As a tenant, here's my thoughts/advice - be firm and fair. Keep the deposit and the rent arrears separate to be the safest. Tenant has probably always thought 'I'm a perfect tenant, so why should I not keep the last months rent, the LL can take it out of my deposit'. Effectively the tenant wants to use that money to put down a deposit on a new place, cash flow is very tight when you move with fee's and deposits etc. I'd have thought that his withholding of rent actually shows he WILL be leaving when he says he is.

    He's banking on his keeping the place in tip top condition and your flexibility ensuring he 'would' get the full deposit back, so why shouldn't he play the game to keep the money is his account.

    You could always insist on doing an early inspection now to see how confident you are that the full deposit would be returned (and that he will definitely be leaving) and make the call to let him off - that would keep him sweet and make sure he has the funds to move out - not everyone wants to game the system, a lot of us genuinely want a good relationship with the person who owns the home we live in.

    However this site is full of horror stories - as a tenant with a good relationship with my LL myself, I understand what business he is in and that if I take the p*** he is heavily invested in taking the correct procedure to get me out and relationships would break down. Its all a game and there are rules.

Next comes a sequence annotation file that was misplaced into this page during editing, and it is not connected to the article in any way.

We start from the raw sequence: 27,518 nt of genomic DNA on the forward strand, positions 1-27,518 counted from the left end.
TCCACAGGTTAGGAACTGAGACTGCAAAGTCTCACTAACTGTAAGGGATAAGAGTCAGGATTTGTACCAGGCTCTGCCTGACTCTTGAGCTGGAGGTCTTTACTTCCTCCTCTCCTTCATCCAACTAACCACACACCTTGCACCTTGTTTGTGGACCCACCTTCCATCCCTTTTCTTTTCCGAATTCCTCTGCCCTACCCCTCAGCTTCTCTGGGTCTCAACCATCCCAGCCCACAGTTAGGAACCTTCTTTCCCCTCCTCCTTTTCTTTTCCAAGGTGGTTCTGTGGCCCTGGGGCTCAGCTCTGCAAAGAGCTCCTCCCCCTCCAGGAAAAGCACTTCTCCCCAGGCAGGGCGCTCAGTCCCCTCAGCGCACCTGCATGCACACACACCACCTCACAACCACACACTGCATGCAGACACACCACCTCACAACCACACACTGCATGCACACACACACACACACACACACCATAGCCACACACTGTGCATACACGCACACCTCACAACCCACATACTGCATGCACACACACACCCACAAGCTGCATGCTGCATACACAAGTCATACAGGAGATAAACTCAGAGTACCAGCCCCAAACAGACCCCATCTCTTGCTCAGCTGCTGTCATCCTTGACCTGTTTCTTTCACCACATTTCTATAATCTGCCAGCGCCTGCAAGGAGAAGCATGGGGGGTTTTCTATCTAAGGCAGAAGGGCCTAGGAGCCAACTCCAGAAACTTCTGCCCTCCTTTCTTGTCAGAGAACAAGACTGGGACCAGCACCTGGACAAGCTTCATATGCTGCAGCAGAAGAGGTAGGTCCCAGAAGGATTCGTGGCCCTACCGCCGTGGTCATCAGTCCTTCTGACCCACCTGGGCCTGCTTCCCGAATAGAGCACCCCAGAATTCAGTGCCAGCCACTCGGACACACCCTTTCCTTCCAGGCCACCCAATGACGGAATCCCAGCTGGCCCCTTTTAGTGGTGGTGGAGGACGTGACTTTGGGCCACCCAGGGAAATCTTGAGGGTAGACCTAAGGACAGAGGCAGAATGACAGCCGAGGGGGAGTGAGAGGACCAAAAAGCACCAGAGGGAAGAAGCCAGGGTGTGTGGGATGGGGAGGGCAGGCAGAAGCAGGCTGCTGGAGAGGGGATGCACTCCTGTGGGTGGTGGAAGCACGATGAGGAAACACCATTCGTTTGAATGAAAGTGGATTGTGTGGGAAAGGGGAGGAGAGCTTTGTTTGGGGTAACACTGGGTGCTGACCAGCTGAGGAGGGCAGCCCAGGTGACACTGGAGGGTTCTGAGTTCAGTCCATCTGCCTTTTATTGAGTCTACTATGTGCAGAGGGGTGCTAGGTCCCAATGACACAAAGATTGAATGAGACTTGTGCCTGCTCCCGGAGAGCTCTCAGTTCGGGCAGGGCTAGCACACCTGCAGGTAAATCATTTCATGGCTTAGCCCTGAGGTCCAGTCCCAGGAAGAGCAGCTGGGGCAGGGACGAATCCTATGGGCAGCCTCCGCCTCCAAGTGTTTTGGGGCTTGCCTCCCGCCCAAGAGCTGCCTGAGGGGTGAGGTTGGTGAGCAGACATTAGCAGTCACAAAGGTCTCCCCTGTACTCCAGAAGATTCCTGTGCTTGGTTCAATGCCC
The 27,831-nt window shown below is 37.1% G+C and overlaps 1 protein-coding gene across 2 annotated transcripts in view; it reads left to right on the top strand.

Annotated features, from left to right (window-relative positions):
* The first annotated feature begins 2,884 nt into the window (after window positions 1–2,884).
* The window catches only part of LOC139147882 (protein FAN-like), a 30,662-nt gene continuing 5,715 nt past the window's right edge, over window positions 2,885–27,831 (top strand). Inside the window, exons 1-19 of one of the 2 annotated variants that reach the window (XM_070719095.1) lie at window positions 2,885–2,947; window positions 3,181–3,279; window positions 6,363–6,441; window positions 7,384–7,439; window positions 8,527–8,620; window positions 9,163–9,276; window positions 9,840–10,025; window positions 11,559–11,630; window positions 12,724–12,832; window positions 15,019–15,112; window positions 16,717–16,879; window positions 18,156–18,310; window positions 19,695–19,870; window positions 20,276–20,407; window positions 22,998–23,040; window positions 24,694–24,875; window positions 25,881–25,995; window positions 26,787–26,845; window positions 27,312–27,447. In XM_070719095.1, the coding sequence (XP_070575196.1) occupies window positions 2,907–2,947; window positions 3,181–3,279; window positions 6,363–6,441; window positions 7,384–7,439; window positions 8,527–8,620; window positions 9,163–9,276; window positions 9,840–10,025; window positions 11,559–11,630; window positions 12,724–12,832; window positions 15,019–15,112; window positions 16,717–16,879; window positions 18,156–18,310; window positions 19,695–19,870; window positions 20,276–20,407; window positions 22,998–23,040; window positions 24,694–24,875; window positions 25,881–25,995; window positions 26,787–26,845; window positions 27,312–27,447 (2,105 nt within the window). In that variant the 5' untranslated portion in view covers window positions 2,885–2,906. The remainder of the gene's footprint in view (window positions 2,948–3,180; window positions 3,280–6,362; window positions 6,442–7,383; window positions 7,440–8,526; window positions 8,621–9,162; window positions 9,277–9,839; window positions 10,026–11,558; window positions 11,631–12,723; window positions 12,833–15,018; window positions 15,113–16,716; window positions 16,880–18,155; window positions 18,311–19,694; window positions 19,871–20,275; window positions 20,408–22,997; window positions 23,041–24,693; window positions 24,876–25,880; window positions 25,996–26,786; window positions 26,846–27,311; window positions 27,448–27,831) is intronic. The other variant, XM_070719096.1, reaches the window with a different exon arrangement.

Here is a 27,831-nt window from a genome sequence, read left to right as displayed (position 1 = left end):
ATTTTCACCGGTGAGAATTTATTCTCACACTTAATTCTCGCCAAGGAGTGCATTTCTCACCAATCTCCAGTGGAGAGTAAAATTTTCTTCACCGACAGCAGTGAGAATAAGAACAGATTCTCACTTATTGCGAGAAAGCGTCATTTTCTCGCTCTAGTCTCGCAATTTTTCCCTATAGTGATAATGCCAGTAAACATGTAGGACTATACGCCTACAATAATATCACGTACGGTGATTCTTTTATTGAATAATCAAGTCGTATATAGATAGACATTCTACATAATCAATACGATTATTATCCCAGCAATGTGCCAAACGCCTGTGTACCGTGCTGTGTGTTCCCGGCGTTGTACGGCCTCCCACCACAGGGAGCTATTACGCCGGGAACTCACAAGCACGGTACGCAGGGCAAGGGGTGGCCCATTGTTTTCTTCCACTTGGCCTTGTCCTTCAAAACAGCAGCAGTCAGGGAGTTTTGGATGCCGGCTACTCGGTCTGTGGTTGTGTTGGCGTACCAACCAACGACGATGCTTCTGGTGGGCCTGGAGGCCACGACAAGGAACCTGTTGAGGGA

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  • mariner
    replied
    FAW, have you done any Formal LL training yet?

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  • leaseholder64
    replied
    Some section 8's can be issued with no arrears. I think the two months removes a lot of discretion from the courts. One section 8 reason that does not require arrears is a returning owner occupier, but the tenant must have been given written notice of this possibility before the tenancy started.

    I will pass on the idea that you cannot use section 8 on an SPT, but note that it seems unlikely to me.

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  • ferrari-airwolf
    replied